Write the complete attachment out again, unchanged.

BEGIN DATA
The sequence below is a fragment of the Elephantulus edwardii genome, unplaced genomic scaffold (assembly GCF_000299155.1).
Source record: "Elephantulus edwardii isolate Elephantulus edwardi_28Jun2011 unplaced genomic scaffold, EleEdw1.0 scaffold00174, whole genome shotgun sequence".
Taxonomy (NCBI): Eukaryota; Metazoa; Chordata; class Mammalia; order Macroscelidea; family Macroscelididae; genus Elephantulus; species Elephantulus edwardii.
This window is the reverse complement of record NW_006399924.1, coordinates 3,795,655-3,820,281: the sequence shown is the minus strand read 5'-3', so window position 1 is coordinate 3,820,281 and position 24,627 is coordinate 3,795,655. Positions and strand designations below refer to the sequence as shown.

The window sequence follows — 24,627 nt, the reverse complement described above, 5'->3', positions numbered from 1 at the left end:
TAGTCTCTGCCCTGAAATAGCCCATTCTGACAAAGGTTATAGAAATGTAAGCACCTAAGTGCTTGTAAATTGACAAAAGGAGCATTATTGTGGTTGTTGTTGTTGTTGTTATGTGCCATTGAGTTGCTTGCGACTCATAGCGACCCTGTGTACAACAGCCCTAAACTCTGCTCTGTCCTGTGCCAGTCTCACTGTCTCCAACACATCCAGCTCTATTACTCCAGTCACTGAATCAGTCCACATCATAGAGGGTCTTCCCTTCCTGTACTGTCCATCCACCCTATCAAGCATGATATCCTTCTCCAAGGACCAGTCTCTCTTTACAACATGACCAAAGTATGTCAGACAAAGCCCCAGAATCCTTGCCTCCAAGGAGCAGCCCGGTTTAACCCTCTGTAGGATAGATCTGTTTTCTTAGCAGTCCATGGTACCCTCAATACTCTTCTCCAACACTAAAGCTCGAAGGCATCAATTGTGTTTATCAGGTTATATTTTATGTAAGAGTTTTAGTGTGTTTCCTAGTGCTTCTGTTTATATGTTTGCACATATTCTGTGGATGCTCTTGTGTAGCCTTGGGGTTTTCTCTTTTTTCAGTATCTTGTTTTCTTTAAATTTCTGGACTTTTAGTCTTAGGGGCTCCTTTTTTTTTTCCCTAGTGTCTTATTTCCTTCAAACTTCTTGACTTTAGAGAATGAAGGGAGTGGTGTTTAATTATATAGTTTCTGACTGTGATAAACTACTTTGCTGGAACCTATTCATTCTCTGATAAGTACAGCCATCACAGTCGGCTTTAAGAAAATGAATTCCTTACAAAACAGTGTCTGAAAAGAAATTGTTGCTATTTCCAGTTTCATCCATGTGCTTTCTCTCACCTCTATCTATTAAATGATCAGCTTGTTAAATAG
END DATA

The sequence below is a fragment of the Elephantulus edwardii genome, unplaced genomic scaffold (assembly GCF_000299155.1).
Source record: "Elephantulus edwardii isolate Elephantulus edwardi_28Jun2011 unplaced genomic scaffold, EleEdw1.0 scaffold00174, whole genome shotgun sequence".
Taxonomy (NCBI): Eukaryota; Metazoa; Chordata; class Mammalia; order Macroscelidea; family Macroscelididae; genus Elephantulus; species Elephantulus edwardii.
This window is the reverse complement of record NW_006399924.1, coordinates 3,795,655-3,820,281: the sequence shown is the minus strand read 5'-3', so window position 1 is coordinate 3,820,281 and position 24,627 is coordinate 3,795,655. Positions and strand designations below refer to the sequence as shown.

The window sequence follows — 24,627 nt, the reverse complement described above, 5'->3', positions numbered from 1 at the left end:
TAGTCTCTGCCCTGAAATAGCCCATTCTGACAAAGGTTATAGAAATGTAAGCACCTAAGTGCTTGTAAATTGACAAAAGGAGCATTATTGTGGTTGTTGTTGTTGTTGTTATGTGCCATTGAGTTGCTTGCGACTCATAGCGACCCTGTGTACAACAGCCCTAAACTCTGCTCTGTCCTGTGCCAGTCTCACTGTCTCCAACACATCCAGCTCTATTACTCCAGTCACTGAATCAGTCCACATCATAGAGGGTCTTCCCTTCCTGTACTGTCCATCCACCCTATCAAGCATGATATCCTTCTCCAAGGACCAGTCTCTCTTTACAACATGACCAAAGTATGTCAGACAAAGCCCCAGAATCCTTGCCTCCAAGGAGCAGCCCGGTTTAACCCTCTGTAGGATAGATCTGTTTTCTTAGCAGTCCATGGTACCCTCAATACTCTTCTCCAACACTAAAGCTCGAAGGCATCAATTGTGTTTATCAGGTTATATTTTATGTAAGAGTTTTAGTGTGTTTCCTAGTGCTTCTGTTTATATGTTTGCACATATTCTGTGGATGCTCTTGTGTAGCCTTGGGGTTTTCTCTTTTTTCAGTATCTTGTTTTCTTTAAATTTCTGGACTTTTAGTCTTAGGGGCTCCTTTTTTTTTTCCCTAGTGTCTTATTTCCTTCAAACTTCTTGACTTTAGAGAATGAAGGGAGTGGTGTTTAATTATATAGTTTCTGACTGTGATAAACTACTTTGCTGGAACCTATTCATTCTCTGATAAGTACAGCCATCACAGTCGGCTTTAAGAAAATGAATTCCTTACAAAACAGTGTCTGAAAAGAAATTGTTGCTATTTCCAGTTTCATCCATGTGCTTTCTCTCACCTCTATCTATTAAATGATCAGCTTGTTAAATAG